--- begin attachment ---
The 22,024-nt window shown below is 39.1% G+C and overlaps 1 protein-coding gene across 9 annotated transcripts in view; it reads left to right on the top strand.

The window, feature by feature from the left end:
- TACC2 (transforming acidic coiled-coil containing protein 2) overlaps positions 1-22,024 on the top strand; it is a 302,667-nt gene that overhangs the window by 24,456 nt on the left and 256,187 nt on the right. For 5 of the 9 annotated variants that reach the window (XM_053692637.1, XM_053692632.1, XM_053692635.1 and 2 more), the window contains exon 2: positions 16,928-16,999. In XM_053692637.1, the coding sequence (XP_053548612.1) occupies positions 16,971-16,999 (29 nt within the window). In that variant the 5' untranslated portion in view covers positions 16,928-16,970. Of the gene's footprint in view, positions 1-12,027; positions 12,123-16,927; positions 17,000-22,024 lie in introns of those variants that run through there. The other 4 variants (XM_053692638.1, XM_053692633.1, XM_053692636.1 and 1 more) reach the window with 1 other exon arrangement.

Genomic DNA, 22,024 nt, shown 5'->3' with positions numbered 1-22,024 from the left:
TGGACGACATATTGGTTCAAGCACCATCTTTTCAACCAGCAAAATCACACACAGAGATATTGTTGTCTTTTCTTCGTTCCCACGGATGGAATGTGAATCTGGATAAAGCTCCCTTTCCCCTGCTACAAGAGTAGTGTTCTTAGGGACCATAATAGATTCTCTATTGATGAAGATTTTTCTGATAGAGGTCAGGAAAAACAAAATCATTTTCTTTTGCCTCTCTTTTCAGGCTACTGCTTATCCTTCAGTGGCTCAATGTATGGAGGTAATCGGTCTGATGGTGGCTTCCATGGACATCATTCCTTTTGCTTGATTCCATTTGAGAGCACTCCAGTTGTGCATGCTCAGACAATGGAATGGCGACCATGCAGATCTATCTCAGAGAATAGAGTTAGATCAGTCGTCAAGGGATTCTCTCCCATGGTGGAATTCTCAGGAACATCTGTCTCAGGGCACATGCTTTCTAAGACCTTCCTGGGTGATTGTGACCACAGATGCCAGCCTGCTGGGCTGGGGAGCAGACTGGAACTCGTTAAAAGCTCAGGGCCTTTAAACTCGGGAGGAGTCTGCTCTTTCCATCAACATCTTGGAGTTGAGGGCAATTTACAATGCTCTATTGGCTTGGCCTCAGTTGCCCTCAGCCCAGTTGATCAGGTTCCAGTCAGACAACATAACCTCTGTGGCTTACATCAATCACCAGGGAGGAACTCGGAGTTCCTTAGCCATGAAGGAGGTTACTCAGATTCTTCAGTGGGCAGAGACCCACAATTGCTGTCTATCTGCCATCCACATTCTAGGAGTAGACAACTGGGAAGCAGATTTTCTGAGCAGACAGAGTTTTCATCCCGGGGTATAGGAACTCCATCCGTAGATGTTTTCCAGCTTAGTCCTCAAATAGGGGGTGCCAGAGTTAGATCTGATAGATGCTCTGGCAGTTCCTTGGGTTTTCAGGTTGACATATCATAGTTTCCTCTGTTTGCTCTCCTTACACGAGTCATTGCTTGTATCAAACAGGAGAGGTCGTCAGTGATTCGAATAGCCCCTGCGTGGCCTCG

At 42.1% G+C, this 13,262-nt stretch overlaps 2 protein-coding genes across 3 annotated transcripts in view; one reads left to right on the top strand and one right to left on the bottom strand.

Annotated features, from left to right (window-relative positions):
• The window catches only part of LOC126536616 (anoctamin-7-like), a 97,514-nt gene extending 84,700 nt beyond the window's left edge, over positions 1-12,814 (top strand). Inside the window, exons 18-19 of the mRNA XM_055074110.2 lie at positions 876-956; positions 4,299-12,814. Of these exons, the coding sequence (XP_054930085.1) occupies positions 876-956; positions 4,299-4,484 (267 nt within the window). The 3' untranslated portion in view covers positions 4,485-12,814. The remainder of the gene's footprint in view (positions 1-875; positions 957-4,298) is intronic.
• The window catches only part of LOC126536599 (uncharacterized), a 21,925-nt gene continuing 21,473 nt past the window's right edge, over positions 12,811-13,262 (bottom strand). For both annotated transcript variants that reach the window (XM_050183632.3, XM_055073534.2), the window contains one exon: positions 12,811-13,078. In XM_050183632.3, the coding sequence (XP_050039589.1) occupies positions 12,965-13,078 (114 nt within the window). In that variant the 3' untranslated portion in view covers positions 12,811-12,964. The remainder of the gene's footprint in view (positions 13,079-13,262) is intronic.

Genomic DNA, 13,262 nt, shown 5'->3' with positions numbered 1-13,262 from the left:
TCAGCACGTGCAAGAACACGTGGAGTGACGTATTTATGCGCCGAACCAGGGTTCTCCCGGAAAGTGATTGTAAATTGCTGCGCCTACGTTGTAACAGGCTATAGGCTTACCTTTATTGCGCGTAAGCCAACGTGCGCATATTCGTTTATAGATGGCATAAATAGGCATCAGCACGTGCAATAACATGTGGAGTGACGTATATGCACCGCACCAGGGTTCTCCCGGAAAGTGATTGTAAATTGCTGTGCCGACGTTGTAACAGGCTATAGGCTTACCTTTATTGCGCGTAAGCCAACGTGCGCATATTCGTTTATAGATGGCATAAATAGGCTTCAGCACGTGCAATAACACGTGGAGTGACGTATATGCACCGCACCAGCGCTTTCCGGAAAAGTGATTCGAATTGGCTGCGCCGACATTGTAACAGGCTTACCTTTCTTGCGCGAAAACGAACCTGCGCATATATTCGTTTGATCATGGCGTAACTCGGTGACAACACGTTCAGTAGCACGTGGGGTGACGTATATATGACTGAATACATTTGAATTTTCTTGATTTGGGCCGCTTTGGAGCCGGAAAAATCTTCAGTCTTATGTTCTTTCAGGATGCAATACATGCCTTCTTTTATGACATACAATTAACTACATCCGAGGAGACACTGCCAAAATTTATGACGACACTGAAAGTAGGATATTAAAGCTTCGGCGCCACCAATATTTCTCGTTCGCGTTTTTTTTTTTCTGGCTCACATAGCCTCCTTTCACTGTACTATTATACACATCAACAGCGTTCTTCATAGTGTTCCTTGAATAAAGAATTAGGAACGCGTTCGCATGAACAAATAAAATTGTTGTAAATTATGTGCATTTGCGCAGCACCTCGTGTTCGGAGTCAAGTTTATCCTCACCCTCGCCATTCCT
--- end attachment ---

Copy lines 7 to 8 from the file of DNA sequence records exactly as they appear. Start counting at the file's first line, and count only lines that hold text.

Annotated features, from left to right (window-relative positions):
• The window catches only part of LOC126536616 (anoctamin-7-like), a 97,514-nt gene extending 84,700 nt beyond the window's left edge, over positions 1-12,814 (top strand). Inside the window, exons 18-19 of the mRNA XM_055074110.2 lie at positions 876-956; positions 4,299-12,814. Of these exons, the coding sequence (XP_054930085.1) occupies positions 876-956; positions 4,299-4,484 (267 nt within the window). The 3' untranslated portion in view covers positions 4,485-12,814. The remainder of the gene's footprint in view (positions 1-875; positions 957-4,298) is intronic.